The Savina Caylyn is an oil tanker owned by by the Italian shipping line Fratelli D’Amato. It was hijacked by Somali pirates on February 8, 2011 and then on December 21. 2011 the ship was released after reports of a ransom being paid and long negotiations.

The photos showcasing the joy of the released crew members speak for themselves.



With images and video like this, one wonders why the mainstream media has not shined a spotlight on this growing problem.



Author: loriannlarocco

I am the author of "Dynasties of the Sea: The Untold Stories of teh Postwar Shipping Pioneers", "Opportunity Knocking: Lessons from Business Leaders", "Thriving in the New Economy" and "Dynasties of the Sea: The Shipowners and Financiers Who Expanded the Era of Free Trade". I'm also the Senior Talent Producer at CNBC, and known as the producer with the trillion dollar Rolodex

5 thoughts on “Piracy on the High Seas”

  1. A well researched, well written, informative and an enlightening blog. One of the best I’ve seen in a long time; and I’ve read a lot!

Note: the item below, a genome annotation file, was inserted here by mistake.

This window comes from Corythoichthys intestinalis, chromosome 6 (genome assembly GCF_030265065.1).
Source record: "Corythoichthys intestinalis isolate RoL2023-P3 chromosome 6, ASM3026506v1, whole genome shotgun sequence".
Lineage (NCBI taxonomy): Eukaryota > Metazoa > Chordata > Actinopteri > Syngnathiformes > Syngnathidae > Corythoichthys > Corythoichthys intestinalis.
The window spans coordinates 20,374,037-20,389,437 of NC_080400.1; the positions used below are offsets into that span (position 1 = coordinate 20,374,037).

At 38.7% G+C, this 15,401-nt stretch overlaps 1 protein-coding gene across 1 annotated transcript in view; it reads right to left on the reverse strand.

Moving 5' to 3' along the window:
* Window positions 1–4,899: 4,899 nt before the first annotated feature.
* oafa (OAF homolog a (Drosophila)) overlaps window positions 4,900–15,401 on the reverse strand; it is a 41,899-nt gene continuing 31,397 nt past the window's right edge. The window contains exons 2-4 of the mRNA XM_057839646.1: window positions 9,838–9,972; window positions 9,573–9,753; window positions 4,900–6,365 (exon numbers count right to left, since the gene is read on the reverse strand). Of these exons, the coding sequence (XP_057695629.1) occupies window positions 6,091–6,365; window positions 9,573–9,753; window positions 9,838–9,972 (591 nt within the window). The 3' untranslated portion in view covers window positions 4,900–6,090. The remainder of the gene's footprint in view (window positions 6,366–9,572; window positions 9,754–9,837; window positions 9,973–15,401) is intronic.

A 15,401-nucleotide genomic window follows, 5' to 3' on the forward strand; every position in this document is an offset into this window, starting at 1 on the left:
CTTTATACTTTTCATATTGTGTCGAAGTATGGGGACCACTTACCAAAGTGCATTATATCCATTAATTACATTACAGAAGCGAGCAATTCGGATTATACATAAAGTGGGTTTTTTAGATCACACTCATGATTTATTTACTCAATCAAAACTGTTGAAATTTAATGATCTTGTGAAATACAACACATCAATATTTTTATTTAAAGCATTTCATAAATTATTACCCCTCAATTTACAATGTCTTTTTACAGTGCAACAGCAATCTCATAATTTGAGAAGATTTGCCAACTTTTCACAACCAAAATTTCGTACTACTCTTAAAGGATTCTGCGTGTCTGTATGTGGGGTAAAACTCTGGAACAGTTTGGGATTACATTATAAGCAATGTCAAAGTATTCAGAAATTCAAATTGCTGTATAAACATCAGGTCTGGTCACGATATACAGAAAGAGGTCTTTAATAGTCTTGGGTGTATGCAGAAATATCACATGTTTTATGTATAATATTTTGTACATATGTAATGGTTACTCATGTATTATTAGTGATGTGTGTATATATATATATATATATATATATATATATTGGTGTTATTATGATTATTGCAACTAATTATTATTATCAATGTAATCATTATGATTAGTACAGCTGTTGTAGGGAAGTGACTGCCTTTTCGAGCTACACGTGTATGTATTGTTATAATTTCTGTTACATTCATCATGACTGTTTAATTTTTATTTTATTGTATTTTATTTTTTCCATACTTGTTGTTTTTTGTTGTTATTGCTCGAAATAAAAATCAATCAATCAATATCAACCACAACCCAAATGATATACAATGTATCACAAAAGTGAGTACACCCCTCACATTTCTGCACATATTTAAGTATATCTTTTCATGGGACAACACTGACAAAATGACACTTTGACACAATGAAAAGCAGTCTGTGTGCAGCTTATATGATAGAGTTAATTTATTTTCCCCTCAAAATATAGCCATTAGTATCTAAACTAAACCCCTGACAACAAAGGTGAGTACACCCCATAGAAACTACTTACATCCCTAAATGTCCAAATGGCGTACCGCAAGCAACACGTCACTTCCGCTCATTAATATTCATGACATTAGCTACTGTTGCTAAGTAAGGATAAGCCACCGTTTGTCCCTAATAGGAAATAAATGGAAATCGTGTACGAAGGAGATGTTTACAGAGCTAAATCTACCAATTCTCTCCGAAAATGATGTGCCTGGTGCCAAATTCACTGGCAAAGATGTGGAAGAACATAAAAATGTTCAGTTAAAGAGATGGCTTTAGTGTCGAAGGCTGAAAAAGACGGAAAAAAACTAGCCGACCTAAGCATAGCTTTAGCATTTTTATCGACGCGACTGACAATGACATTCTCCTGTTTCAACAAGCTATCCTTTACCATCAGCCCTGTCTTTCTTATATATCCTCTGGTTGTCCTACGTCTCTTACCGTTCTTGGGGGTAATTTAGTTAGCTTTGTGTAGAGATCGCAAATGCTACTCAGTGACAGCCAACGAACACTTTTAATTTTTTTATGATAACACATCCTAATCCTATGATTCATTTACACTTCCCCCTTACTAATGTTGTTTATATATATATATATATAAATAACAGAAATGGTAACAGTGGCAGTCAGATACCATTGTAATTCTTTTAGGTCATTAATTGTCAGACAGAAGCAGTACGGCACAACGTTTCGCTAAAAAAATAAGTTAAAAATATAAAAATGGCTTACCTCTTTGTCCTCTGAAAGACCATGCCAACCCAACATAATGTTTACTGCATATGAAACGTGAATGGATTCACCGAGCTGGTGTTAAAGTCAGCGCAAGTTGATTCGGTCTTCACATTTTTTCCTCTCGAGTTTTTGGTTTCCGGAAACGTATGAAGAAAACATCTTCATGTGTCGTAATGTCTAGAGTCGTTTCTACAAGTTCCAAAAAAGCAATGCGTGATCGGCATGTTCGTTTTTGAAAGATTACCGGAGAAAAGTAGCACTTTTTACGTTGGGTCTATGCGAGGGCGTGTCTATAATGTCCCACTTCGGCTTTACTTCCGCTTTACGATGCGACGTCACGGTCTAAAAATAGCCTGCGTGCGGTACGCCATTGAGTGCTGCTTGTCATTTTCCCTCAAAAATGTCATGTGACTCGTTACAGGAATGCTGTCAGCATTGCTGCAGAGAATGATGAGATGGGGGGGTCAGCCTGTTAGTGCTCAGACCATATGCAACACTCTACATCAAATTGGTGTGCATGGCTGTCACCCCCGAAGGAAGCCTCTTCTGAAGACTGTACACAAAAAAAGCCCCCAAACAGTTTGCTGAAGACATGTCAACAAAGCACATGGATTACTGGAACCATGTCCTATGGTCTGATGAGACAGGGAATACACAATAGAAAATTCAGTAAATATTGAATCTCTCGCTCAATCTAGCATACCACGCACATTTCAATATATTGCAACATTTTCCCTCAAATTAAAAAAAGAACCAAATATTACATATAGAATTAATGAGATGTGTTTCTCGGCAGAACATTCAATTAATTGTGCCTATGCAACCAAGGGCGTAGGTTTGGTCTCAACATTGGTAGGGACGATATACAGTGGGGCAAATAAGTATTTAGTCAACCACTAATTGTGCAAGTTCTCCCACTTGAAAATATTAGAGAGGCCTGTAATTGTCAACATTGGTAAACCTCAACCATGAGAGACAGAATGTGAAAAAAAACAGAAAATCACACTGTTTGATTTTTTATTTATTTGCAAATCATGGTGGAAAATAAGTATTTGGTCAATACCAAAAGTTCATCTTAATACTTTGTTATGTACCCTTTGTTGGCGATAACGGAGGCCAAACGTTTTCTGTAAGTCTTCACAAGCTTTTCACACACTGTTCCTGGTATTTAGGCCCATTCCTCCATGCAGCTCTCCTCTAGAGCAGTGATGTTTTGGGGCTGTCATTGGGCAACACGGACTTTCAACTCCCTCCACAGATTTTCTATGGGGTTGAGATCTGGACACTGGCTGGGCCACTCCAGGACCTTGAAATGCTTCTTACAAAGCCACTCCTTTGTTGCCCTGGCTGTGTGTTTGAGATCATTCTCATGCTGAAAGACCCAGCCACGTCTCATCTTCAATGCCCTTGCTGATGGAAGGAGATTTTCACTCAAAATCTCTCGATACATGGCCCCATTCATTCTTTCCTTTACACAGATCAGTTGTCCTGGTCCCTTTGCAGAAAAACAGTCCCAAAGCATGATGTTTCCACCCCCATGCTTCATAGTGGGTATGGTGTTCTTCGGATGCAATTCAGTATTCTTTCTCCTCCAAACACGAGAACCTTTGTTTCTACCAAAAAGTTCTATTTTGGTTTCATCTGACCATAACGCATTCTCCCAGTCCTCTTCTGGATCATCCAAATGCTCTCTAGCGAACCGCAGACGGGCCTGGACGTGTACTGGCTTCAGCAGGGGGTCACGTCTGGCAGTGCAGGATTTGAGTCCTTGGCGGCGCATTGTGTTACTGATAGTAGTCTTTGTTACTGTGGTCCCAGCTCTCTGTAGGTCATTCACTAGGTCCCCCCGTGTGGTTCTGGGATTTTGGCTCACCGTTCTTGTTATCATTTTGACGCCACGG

Well done and thanks. A link will appear in our newsletter.


    1. Thanks Glen, I’m happy you liked it. I may not write a lot on this blog, would love to, but when I do write, I try to put something up people would enjoy. Piracy is a very important issue, the billions of dollars lost will attract many but I also want to shed light on the mariners who risk their lives for everyone’s every conviences they take for granted. Roberto is a wonderful contact of mine, also was in Dynasties 🙂 Very fortunate to have a stable of contacts I can go to.


    1. Putting on my old local news hat here, unless the robbery is unusual in a city where they are prevelant, news stations won’t air. Same thing with car jackings. In houston they happened so regularly we didn’t cover unless there was a kid in the car or if something unusual happened. Sad but true.